Results (screenshots from the 1936 Berlin Olympics Program/LA84 Foundation):

1.) First Round:



The Victors:

Article by Joboy Quintos


1936 Berlin Olympics Program (from the LA84 Foundation website)

The “Last King of Straddle:” Vladimir Yaschenko (Владимир Ильич Ященко Володимир Ященко) by Joboy Quintos

The high jump, aside from the hurdles of course, is one of my favorite athletics events. Although I have no jumping background at all, I appreciate the event as a student of the sport. I take pleasure in watching an athlete gracefully soar over the bar – rejoice at each successful clearance or wince at each missed try.

In the weeks leading to UAAP 2010, I stumbled upon clips of Soviet high jump legend Vladimir (Volodomir) Yashchenko (Владимир Ильич Ященко Володимир Ященко). I was two years removed from my last hurdles race at that time. Although I had dreams and daydreams about athletics, a return to the sport was nothing but far-flung longings.

Those historic clips of the Last King of Straddle did much to get me back into a track and field mindset. Growing up in a time where the Fosbury Flop rules supreme, seeing the lanky yet powerful Yashchenko clear heights near 2.40m evoked feelings of wide-eyed awe. Perhaps it was the similarity of the technique to hurdling that piqued my interest, or my soft-spot for nostalgic images of a bygone age. The straddle is a forgotten technique. Long before the Dick Fosbury revolutionized the event in 1968, various techniques of the straddle were utilized.

Yashchenko was the last straddler to hold a world record. As a junior, he broke Dwight Stones’ world mark in a dual meet between the United States and the former Soviet Union. Two years later at age 20, the lanky Ukrainian flew to 2.35m to rewrite his own all-time mark. A tragic knee injury prematurely ended Yashchenko’s jumping days months later. In the subsequent years, the champion succumbed to alcoholism and depression. In 1999, Yashchenko died in penury at age 40.

Read Giorgio Reineri’s article on Yaschenko here

A year since I made the momentous decision to return to the sport I love, I can say in all honesty that I changed for the better. Even if my chances of making the 2012 London Olympics or at least going below the 14-second barrier are minutely small, it feels great to be back.

Yashchenko’s inspiring albeit tragic story was the catalyst. It made me realize that life – especially an athlete’s competitive days – is much too short to dwell upon past mistakes.

Article by Joboy Quintos


IAAF article of Yaschenko

“Freaks of Nature: Usain Bolt and Michael Johnson” by Joboy Quintos

In the sprints, an athlete aims to reach the finish line as fast as possible. Hence, he/she limits the time amount of time on the ground by being explosive. From the track literature I’ve read throughout the years, I’ve learned that stride frequency is genetic, while stride length can be improved through hard work. A sprinter can do as much explosive drills, plyometrics and Olympic lifts as humanly possible, but one’s stride frequency and explosiveness is limited by nature’s genetic endowment of fast-twitch muscle fibers.

Stride length and stride frequency are the major pillars of sprinting. A sprinter strives to achieve a balance between the two. To perfect the sprinting form, an athlete goes through a cacophony of running drills to master each facet of the deceptively simple picture-perfect sprinting form:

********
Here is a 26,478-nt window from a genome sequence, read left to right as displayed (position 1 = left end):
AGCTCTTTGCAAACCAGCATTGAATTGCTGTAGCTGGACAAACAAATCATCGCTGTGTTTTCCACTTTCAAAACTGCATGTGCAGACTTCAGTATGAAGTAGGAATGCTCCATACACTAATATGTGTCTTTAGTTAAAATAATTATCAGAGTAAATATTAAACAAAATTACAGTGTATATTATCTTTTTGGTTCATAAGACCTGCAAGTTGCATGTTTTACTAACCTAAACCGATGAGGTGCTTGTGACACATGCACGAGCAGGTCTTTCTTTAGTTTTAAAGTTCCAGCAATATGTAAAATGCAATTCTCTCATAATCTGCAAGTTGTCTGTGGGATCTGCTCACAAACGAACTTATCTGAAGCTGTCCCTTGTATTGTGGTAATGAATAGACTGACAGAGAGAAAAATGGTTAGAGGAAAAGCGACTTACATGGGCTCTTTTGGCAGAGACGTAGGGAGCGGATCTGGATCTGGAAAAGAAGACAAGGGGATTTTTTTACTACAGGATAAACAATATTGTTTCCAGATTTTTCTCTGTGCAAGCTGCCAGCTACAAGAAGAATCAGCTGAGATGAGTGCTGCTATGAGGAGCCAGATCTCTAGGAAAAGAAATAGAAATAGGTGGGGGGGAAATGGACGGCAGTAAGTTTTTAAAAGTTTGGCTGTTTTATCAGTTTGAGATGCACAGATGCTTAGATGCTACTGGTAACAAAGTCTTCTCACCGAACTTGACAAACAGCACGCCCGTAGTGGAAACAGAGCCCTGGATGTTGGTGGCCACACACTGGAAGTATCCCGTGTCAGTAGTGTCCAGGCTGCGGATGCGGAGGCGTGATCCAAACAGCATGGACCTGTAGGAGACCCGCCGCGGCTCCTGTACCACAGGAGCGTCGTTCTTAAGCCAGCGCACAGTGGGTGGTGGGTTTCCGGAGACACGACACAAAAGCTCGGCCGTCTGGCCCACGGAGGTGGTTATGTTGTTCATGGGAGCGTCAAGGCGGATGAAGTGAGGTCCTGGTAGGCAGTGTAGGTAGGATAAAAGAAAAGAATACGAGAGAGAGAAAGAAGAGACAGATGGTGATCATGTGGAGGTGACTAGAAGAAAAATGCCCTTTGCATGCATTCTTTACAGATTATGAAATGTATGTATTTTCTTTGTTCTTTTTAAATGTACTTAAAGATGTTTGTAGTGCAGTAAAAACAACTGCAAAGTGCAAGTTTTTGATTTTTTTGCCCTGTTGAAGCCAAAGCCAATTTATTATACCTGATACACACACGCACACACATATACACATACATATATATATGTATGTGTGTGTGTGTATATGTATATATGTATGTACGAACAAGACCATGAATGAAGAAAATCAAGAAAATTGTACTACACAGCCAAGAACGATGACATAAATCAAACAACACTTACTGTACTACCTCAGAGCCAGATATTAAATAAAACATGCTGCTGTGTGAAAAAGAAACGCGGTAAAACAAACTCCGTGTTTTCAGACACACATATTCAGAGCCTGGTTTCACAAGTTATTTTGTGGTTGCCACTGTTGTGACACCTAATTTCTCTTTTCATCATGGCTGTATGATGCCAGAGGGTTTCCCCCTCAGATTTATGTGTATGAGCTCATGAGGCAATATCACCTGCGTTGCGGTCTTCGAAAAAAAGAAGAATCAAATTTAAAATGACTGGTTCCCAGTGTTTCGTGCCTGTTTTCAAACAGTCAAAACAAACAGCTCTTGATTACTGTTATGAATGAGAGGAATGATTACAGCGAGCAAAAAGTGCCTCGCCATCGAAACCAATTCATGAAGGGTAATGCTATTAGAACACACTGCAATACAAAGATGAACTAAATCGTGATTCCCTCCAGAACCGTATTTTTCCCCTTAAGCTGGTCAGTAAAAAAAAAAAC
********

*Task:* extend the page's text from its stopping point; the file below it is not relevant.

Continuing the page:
1. Back erect
  2. Shoulders relaxed
  3. Jaw relaxed
  4. Arms pumping below eye level
  5. Hands relaxed, not tensed
  6. Knees pumping high like pistons
  7. The heel not going beyond one’s butt
  8. Toes dorsi-flexed

Among the elite sprinters, I like respective forms of 9-time Olympic Gold medalist Carl Lewis, 2007 Osaka 100m/200m World Champion Tyson Gay and 4-time Olympic Silver medalist Frankie Fredericks the best.

Among all the sprinters of the orthodox school, Usain Bolt epitomizes the synergy of stride frequency and stride length the best. At 6’5 (1.95m), Bolt is the tallest elite sprinter to date (Although the retired German 400m specialist Ingo Schultz is taller at 2.05m, his major achievement pale in comparison to Bolt!).  Naturally, Bolt has longer legs and longer strides than most other sprinters at the world level. His height does not prove a hindrance, however, as he seems to possess a degree of explosiveness more than sufficient to outclass his shorter competitors.

Bolt seems to have ample endowments of BOTH stride length and stride frequency, despite the apparent instability of his upper body relative to other sprinters – a minor aberration to this purveyor of speed!

At 1.85m (6’1), Michael Johnson is not as physically impressive as Bolt. Pound per pound, however, Johnson is more impressive than Bolt with the former’s erstwhile 200m world record of 19.32s and current 400m WR of 43.18s. His arched back, low knee lift and short strides defies textbook sprinting form.

Johnson relies on sheer explosiveness, leg power alone and out-of-this-world speed endurance, in light of his relatively shorter strides.

Usain Bolt may be the current toast of the athletics world (despite his recent loss to Gay). Bolt has single-handedly lifted the sport on his Zeus-like back. He is every inch the sport’s premiere icon, with his stellar 100m and 200m world records. But then again, there will come a time when someone just as tall and fast as Bolt, would emulate his feats.

The chances of another maverick who epitomizes Johnson’s sprinting style is even more remote.

Simply put, if there’s a index which rates one’s ranking in the freak of nature scale, Johnson ranks higher than Bolt in my book. But on the showmanship index? Bolt is up there along with likes of Shaq!


Check out MJ’s reaction to Usain’s world record! This is priceless.

Article by Joboy Quintos

Photo credits: